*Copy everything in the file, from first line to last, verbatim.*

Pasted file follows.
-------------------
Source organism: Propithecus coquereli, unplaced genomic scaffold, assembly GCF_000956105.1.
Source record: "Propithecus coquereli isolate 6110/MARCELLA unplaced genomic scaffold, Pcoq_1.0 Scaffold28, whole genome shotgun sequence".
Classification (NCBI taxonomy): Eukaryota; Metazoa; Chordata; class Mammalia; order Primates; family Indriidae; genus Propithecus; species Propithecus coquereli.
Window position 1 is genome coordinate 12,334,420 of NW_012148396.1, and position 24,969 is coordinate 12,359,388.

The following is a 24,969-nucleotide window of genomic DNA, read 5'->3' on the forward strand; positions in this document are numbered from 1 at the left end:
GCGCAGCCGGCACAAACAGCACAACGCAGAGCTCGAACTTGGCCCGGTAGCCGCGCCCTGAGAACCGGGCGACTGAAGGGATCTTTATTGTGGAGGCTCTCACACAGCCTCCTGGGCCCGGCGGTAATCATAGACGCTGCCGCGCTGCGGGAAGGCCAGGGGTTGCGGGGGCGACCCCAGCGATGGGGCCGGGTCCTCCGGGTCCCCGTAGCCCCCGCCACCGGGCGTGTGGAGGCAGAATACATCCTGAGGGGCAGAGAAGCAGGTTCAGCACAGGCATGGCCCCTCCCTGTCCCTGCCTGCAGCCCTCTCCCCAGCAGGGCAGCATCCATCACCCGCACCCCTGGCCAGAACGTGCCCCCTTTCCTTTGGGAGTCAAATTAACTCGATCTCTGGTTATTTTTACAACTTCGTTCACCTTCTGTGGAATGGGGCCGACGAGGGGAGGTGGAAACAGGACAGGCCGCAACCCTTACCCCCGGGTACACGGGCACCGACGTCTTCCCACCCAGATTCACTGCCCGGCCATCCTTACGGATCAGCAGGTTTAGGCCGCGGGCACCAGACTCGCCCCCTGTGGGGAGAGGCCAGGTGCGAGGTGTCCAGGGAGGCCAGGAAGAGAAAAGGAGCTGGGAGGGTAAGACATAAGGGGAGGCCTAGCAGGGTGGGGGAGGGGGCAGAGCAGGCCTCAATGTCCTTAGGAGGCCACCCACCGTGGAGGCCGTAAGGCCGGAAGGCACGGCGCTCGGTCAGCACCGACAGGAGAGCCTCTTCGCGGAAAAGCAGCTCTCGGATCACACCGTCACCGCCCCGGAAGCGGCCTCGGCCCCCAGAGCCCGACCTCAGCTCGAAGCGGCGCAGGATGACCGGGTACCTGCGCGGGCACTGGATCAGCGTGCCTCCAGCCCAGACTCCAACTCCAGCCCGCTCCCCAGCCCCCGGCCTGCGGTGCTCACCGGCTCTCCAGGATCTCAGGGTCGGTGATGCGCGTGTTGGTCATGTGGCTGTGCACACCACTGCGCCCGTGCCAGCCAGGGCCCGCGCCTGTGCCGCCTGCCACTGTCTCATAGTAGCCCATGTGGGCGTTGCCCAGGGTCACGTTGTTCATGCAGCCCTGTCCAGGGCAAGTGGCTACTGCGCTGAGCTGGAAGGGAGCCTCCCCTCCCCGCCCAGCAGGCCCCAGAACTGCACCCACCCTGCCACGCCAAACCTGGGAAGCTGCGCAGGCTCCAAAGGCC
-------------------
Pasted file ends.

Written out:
Source organism: Propithecus coquereli, unplaced genomic scaffold, assembly GCF_000956105.1.
Source record: "Propithecus coquereli isolate 6110/MARCELLA unplaced genomic scaffold, Pcoq_1.0 Scaffold28, whole genome shotgun sequence".
Classification (NCBI taxonomy): Eukaryota; Metazoa; Chordata; class Mammalia; order Primates; family Indriidae; genus Propithecus; species Propithecus coquereli.
Window position 1 is genome coordinate 12,334,420 of NW_012148396.1, and position 24,969 is coordinate 12,359,388.

The following is a 24,969-nucleotide window of genomic DNA, read 5'->3' on the forward strand; positions in this document are numbered from 1 at the left end:
GCGCAGCCGGCACAAACAGCACAACGCAGAGCTCGAACTTGGCCCGGTAGCCGCGCCCTGAGAACCGGGCGACTGAAGGGATCTTTATTGTGGAGGCTCTCACACAGCCTCCTGGGCCCGGCGGTAATCATAGACGCTGCCGCGCTGCGGGAAGGCCAGGGGTTGCGGGGGCGACCCCAGCGATGGGGCCGGGTCCTCCGGGTCCCCGTAGCCCCCGCCACCGGGCGTGTGGAGGCAGAATACATCCTGAGGGGCAGAGAAGCAGGTTCAGCACAGGCATGGCCCCTCCCTGTCCCTGCCTGCAGCCCTCTCCCCAGCAGGGCAGCATCCATCACCCGCACCCCTGGCCAGAACGTGCCCCCTTTCCTTTGGGAGTCAAATTAACTCGATCTCTGGTTATTTTTACAACTTCGTTCACCTTCTGTGGAATGGGGCCGACGAGGGGAGGTGGAAACAGGACAGGCCGCAACCCTTACCCCCGGGTACACGGGCACCGACGTCTTCCCACCCAGATTCACTGCCCGGCCATCCTTACGGATCAGCAGGTTTAGGCCGCGGGCACCAGACTCGCCCCCTGTGGGGAGAGGCCAGGTGCGAGGTGTCCAGGGAGGCCAGGAAGAGAAAAGGAGCTGGGAGGGTAAGACATAAGGGGAGGCCTAGCAGGGTGGGGGAGGGGGCAGAGCAGGCCTCAATGTCCTTAGGAGGCCACCCACCGTGGAGGCCGTAAGGCCGGAAGGCACGGCGCTCGGTCAGCACCGACAGGAGAGCCTCTTCGCGGAAAAGCAGCTCTCGGATCACACCGTCACCGCCCCGGAAGCGGCCTCGGCCCCCAGAGCCCGACCTCAGCTCGAAGCGGCGCAGGATGACCGGGTACCTGCGCGGGCACTGGATCAGCGTGCCTCCAGCCCAGACTCCAACTCCAGCCCGCTCCCCAGCCCCCGGCCTGCGGTGCTCACCGGCTCTCCAGGATCTCAGGGTCGGTGATGCGCGTGTTGGTCATGTGGCTGTGCACACCACTGCGCCCGTGCCAGCCAGGGCCCGCGCCTGTGCCGCCTGCCACTGTCTCATAGTAGCCCATGTGGGCGTTGCCCAGGGTCACGTTGTTCATGCAGCCCTGTCCAGGGCAAGTGGCTACTGCGCTGAGCTGGAAGGGAGCCTCCCCTCCCCGCCCAGCAGGCCCCAGAACTGCACCCACCCTGCCACGCCAAACCTGGGAAGCTGCGCAGGCTCCAAAGGCC